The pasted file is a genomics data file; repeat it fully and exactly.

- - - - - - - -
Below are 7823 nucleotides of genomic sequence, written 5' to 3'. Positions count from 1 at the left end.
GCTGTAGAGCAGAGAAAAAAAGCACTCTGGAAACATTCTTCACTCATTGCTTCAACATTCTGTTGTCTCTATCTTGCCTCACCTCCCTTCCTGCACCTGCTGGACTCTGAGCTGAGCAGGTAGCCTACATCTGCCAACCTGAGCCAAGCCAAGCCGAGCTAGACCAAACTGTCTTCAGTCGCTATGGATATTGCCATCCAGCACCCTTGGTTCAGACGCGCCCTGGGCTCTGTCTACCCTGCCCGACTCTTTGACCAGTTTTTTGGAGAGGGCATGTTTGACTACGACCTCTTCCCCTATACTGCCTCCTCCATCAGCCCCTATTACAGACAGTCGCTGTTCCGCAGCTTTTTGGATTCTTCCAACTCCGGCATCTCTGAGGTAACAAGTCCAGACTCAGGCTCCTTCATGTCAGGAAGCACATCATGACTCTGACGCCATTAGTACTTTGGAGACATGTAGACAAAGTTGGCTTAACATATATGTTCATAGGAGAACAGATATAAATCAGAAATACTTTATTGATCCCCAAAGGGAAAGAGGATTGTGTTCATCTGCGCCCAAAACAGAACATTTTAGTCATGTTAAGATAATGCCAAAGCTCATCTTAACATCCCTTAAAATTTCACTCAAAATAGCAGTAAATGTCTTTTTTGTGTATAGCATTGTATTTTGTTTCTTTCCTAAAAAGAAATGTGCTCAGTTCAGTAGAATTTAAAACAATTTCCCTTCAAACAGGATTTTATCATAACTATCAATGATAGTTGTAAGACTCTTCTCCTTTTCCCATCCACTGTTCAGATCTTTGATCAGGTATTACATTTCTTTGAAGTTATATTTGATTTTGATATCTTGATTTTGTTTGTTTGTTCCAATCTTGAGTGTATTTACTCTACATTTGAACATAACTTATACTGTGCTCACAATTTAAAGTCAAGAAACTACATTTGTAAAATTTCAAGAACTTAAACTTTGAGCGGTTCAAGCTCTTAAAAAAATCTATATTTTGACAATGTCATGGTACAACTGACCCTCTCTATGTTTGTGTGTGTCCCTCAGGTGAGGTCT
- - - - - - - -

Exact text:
Below are 7823 nucleotides of genomic sequence, written 5' to 3'. Positions count from 1 at the left end.
GCTGTAGAGCAGAGAAAAAAAGCACTCTGGAAACATTCTTCACTCATTGCTTCAACATTCTGTTGTCTCTATCTTGCCTCACCTCCCTTCCTGCACCTGCTGGACTCTGAGCTGAGCAGGTAGCCTACATCTGCCAACCTGAGCCAAGCCAAGCCGAGCTAGACCAAACTGTCTTCAGTCGCTATGGATATTGCCATCCAGCACCCTTGGTTCAGACGCGCCCTGGGCTCTGTCTACCCTGCCCGACTCTTTGACCAGTTTTTTGGAGAGGGCATGTTTGACTACGACCTCTTCCCCTATACTGCCTCCTCCATCAGCCCCTATTACAGACAGTCGCTGTTCCGCAGCTTTTTGGATTCTTCCAACTCCGGCATCTCTGAGGTAACAAGTCCAGACTCAGGCTCCTTCATGTCAGGAAGCACATCATGACTCTGACGCCATTAGTACTTTGGAGACATGTAGACAAAGTTGGCTTAACATATATGTTCATAGGAGAACAGATATAAATCAGAAATACTTTATTGATCCCCAAAGGGAAAGAGGATTGTGTTCATCTGCGCCCAAAACAGAACATTTTAGTCATGTTAAGATAATGCCAAAGCTCATCTTAACATCCCTTAAAATTTCACTCAAAATAGCAGTAAATGTCTTTTTTGTGTATAGCATTGTATTTTGTTTCTTTCCTAAAAAGAAATGTGCTCAGTTCAGTAGAATTTAAAACAATTTCCCTTCAAACAGGATTTTATCATAACTATCAATGATAGTTGTAAGACTCTTCTCCTTTTCCCATCCACTGTTCAGATCTTTGATCAGGTATTACATTTCTTTGAAGTTATATTTGATTTTGATATCTTGATTTTGTTTGTTTGTTCCAATCTTGAGTGTATTTACTCTACATTTGAACATAACTTATACTGTGCTCACAATTTAAAGTCAAGAAACTACATTTGTAAAATTTCAAGAACTTAAACTTTGAGCGGTTCAAGCTCTTAAAAAAATCTATATTTTGACAATGTCATGGTACAACTGACCCTCTCTATGTTTGTGTGTGTCCCTCAGGTGAGGTCT